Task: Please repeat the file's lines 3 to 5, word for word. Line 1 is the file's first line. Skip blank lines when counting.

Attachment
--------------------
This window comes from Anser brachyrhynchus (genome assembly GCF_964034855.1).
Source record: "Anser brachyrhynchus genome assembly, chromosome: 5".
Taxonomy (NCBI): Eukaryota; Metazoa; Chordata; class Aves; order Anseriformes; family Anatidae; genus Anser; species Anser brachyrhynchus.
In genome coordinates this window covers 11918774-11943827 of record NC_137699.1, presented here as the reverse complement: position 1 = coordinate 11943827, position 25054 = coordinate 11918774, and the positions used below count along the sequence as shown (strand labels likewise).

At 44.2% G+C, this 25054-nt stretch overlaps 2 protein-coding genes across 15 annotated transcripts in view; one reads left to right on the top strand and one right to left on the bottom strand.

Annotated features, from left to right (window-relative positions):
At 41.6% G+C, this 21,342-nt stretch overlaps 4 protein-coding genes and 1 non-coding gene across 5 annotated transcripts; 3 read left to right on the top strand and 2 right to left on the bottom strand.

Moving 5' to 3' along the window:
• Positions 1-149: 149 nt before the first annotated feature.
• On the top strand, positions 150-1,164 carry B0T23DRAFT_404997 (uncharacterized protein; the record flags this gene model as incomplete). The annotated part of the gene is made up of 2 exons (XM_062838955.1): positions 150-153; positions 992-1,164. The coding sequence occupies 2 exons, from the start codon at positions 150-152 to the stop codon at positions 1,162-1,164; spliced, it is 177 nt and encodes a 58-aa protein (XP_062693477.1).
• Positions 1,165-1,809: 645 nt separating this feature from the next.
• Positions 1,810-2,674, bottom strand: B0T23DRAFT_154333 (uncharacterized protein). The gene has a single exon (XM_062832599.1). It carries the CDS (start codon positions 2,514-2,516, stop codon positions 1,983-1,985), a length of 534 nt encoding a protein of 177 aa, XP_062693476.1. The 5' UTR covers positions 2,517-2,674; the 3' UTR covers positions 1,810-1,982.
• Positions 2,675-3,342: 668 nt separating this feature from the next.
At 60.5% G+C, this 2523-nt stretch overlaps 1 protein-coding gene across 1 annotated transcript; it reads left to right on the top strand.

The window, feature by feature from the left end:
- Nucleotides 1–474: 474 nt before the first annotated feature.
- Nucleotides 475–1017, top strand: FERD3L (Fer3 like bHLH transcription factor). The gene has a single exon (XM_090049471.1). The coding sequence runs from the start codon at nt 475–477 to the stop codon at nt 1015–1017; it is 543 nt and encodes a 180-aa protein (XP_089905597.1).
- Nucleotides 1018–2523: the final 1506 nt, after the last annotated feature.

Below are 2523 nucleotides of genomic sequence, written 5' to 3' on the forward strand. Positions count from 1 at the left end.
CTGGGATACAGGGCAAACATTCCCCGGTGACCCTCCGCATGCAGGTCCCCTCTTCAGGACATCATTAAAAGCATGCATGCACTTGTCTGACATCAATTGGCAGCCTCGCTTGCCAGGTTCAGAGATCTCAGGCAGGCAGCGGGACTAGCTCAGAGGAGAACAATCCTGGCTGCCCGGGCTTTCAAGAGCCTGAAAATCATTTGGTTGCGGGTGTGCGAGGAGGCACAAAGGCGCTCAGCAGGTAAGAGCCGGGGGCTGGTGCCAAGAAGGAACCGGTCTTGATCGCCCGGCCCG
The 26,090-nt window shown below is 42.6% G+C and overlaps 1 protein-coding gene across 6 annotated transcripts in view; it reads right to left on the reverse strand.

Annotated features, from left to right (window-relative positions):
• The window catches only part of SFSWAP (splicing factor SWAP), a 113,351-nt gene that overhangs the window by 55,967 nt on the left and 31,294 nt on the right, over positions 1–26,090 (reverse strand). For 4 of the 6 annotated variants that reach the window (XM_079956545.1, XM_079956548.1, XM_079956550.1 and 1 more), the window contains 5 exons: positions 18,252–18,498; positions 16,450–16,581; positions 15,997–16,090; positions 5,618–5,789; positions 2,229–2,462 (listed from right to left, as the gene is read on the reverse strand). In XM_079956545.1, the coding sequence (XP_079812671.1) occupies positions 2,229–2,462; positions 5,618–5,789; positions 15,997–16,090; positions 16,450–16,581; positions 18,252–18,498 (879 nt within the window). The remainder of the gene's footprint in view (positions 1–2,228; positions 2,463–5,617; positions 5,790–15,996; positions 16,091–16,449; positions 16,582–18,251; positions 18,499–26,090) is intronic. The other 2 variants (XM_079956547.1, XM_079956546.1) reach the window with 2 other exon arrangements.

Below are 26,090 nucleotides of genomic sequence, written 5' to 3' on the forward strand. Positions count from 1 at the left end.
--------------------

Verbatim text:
Taxonomy (NCBI): Eukaryota; Metazoa; Chordata; class Aves; order Anseriformes; family Anatidae; genus Anser; species Anser brachyrhynchus.
In genome coordinates this window covers 11918774-11943827 of record NC_137699.1, presented here as the reverse complement: position 1 = coordinate 11943827, position 25054 = coordinate 11918774, and the positions used below count along the sequence as shown (strand labels likewise).

At 44.2% G+C, this 25054-nt stretch overlaps 2 protein-coding genes across 15 annotated transcripts in view; one reads left to right on the top strand and one right to left on the bottom strand.